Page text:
It occurred to me recently that we are entering into the twelfth month of a global pandemic: a year of navigating the previously unknown is a long time. Things we have taken either for granted or casually accepted as possible are seemingly impossible. I previously liked the idea of impulsive grocery shopping. Although I plan most of my days at work, I enjoyed the casual possibility of eating with students in the cafeteria. I would typically sit with whomever asked me first; I have not eaten in the cafeteria in a long time. I was known to casually walk into a recess game of 500, but that is more challenging with cohorts remaining isolated. Many of these changes demonstrate our capacity to adapt, reflect and create new opportunities that capitalize on our previous conceptions about school, recess, lunch, and even grocery shopping.
The disruption of systems allows us to take stock of their intent, purpose and participants. Why is that our systems exist? What is the primary role of these systems and who do they favor either intentionally or inadvertently? This year has allowed me as a school leader to step back a bit and consider the why and the how more so than ever before precisely because we need to examine the feasibility of some of our structures through a new lens. Admittedly public health is not my forte. My mother’s career as a Registered Nurse did not adequately prepare me for the amount of learning needed to understand how to get the building, staff, students, families, and systems ready for school. It did not hurt, but I feel like a new requirement for teachers and administrators might be teaching and leading for the unknown.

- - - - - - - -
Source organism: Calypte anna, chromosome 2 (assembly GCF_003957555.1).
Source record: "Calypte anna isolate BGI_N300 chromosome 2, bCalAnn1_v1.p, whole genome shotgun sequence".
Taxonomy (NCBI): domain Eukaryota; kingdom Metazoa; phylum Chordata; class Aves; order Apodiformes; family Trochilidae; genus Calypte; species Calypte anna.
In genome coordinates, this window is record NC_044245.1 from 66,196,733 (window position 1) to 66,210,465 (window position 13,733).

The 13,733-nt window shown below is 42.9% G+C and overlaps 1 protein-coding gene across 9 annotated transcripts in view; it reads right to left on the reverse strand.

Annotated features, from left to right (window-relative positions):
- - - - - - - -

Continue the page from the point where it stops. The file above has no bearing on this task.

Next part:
As far as my learning about systems, needs and wants are concerned, I can safely say that we are adaptable. That gives me hope because there are other systems in need of change, disruption and balancing. Is it detrimental to have first graders eat in their classroom? It’s a solid no. It’s calm, relaxing and times convivial. Is our participation up when school lunch and breakfast is free for all students? Yes and that also eliminates stigmas, opening up the possibility of feeding more students. Other systems continue to evolve or need evolution, but what we know about ourselves is that we are capable of flexing in ways that may not have seemed possible a year ago and for that I am thankful and hopeful.
Much like the bulb peaking out of the soil in the face of snow at the top of the newsletter, we are cultivating opportunities in the face of adversity. We are resilient, capable of change and willing to put in the mental work to accomplish great things. - Matthew DeBlois, Principal
"The mission of Vergennes Union Elementary School is to engage our children, families, and community in the lifelong process of learning through exposure to: a rich and challenging curriculum, a skilled, qualified staff, and a safe, nurturing environment in which students will become caring and creative contributors to the diversity of their community and emotionally and academically prepared for the challenges of the future."
"We envision a kind, collaborative, and creative community for all that nurtures a diverse and accessible learning environment. Students will flourish as critical thinkers and productive citizens, cultivating resilience in an ever-changing world."